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How do I listen to the music on my PC in another room?

Is there a way I can listen to the music on my PC on my hi-fi in the lounge?

Jason Jenkins Director of content / EMEA
Jason Jenkins is the director of content for CNET in EMEA. Based in London, he has been writing about technology since 1999 and was once thrown out of Regent's Park for testing the UK's first Segway.
Jason Jenkins
2 min read
I've got all my music ripped to my PC, which is in the study. Is there a way I can listen to the tunes stored on my computer in the lounge?

Robert Stokes

Assuming you don't simply want to crank up the volume of your PC speakers, you're going to have to buy a wireless music streamer. Once you've connected the audio-out ports on the streamer to the audio-in ports on your hi-fi, it plays the songs from your PC over your home Wi-Fi network.

To use a streamer, you'll need to have a Wi-Fi router set up already and install the software that comes with the streamer on your PC.

There are a few models to choose from, but which one is best depends on the format you've ripped your CDs in. Well done if you've chosen to rip CDs in the MP3 format, because this guarantees your music will play on any of the models available today.

If you've used Microsoft's WMA format, however, you need to be more careful. Most models support the unprotected version of this format, but not all support the copy-protected flavour. If you've bought or rented songs from services like Napster, you'll need to make sure your music streamer can cope with copy-protected files.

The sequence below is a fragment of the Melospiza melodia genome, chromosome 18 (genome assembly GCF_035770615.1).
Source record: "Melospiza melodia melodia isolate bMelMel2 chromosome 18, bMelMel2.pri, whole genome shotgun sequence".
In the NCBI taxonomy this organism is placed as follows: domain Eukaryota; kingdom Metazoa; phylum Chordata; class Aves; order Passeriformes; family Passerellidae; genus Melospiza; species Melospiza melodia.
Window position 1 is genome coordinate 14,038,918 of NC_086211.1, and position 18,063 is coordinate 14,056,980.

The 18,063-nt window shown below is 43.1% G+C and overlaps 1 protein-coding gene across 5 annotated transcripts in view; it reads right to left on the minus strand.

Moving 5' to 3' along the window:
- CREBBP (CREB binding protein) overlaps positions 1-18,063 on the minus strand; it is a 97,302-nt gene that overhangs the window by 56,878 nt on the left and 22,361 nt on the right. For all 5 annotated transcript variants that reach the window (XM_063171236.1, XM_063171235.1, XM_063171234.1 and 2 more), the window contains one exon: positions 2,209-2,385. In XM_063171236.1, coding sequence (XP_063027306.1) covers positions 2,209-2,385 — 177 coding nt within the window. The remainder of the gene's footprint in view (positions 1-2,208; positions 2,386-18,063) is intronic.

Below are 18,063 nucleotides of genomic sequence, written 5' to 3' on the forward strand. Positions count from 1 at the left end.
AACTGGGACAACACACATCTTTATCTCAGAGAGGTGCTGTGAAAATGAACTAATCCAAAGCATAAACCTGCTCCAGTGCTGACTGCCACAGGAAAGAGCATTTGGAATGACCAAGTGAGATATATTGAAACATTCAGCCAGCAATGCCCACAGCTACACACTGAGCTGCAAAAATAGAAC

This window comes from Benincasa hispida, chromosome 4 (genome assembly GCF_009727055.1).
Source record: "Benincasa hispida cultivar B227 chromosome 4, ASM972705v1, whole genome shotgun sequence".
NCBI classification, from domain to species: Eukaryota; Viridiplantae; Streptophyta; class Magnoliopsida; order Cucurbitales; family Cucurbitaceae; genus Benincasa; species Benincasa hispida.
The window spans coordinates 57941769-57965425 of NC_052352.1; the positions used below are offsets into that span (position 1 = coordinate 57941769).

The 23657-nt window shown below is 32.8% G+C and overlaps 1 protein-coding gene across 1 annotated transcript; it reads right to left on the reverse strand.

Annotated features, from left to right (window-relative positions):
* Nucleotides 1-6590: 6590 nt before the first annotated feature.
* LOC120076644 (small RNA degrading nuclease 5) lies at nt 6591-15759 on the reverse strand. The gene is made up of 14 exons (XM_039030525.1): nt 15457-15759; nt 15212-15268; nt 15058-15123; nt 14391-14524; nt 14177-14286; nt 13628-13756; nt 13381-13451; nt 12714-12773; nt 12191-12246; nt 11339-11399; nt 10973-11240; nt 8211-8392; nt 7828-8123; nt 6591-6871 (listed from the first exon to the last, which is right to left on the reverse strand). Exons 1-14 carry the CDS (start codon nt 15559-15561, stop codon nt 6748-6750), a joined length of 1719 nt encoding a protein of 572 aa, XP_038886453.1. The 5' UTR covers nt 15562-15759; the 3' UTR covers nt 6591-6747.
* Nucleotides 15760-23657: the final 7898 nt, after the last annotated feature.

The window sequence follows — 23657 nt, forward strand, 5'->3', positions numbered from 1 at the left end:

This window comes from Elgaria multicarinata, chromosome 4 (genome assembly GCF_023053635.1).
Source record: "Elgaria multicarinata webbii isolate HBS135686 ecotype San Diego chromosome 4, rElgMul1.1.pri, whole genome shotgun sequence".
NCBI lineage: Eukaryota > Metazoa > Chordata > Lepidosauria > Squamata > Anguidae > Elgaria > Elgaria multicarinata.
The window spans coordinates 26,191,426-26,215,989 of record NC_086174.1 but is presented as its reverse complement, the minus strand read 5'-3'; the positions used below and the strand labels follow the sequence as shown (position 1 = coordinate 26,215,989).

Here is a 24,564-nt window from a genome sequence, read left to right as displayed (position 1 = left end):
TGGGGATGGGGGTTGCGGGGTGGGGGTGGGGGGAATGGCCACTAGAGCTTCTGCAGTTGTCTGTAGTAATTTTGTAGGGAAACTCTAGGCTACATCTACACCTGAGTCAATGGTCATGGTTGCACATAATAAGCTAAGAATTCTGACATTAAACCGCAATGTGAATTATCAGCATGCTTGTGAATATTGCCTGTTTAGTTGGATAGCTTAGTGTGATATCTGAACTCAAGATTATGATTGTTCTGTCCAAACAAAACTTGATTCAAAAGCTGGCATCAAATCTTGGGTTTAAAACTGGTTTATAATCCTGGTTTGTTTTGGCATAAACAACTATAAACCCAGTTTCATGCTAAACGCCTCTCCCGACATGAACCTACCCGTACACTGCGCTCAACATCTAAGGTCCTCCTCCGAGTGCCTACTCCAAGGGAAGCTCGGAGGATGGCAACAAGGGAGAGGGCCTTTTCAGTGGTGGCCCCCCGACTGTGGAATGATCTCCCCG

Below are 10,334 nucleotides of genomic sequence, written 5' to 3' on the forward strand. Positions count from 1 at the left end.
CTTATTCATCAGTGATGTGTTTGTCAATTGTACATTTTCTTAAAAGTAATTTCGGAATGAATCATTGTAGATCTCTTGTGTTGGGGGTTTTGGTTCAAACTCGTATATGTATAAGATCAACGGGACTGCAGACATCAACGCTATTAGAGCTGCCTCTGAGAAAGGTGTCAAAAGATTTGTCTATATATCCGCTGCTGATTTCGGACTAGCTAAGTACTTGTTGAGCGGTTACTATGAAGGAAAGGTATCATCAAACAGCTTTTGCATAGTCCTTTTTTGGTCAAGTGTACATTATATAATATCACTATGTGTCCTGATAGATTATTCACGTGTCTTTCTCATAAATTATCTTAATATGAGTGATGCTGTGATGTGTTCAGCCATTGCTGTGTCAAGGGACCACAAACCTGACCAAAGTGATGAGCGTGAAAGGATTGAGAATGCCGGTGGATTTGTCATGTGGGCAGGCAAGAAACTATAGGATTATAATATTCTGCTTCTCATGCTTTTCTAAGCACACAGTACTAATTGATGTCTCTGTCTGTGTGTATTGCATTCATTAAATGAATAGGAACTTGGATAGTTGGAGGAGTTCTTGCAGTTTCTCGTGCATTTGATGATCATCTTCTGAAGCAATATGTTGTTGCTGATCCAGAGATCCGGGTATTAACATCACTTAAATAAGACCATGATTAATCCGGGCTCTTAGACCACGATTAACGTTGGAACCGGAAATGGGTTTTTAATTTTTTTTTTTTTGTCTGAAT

Those with iTunes will have ended up with music files in Apple's AAC format, unless they have changed the default settings, so check the streamer supports it. If you've bought music from the iTunes music store, you'll have to use Apple's Airport Express with Airtunes. This is a basic music streamer that, unlike rivals, has no screen, and it's really only practical to control it using your computer rather than running it separately using a remote control.

The model we'd recommend for most people is the Slim Devices Squeezebox 3. It's easy to set up and offers the greatest number of features through the excellent Slim Server software. This is an open-source program, which means that anyone can write a plug-in for it, such as the excellent AlienBBC, which lets you listen to BBC radio stations, as well as 'listen again' content. The only drawbacks are its high price and lack of support for copy-protected WMA files.

A cheaper option is the Roku Soundbridge, which does support copy-protected WMAs, but the PC software is a lot less sophisticated.

Audiophiles can turn to the Sonos Digital Music System, which offers the best sound quality of all the units here, thanks to its decent built-in amp, and a natty remote control. Opt for the Sonos ZP80 if you already have a decent hi-fi, as you can use your existing posh amp.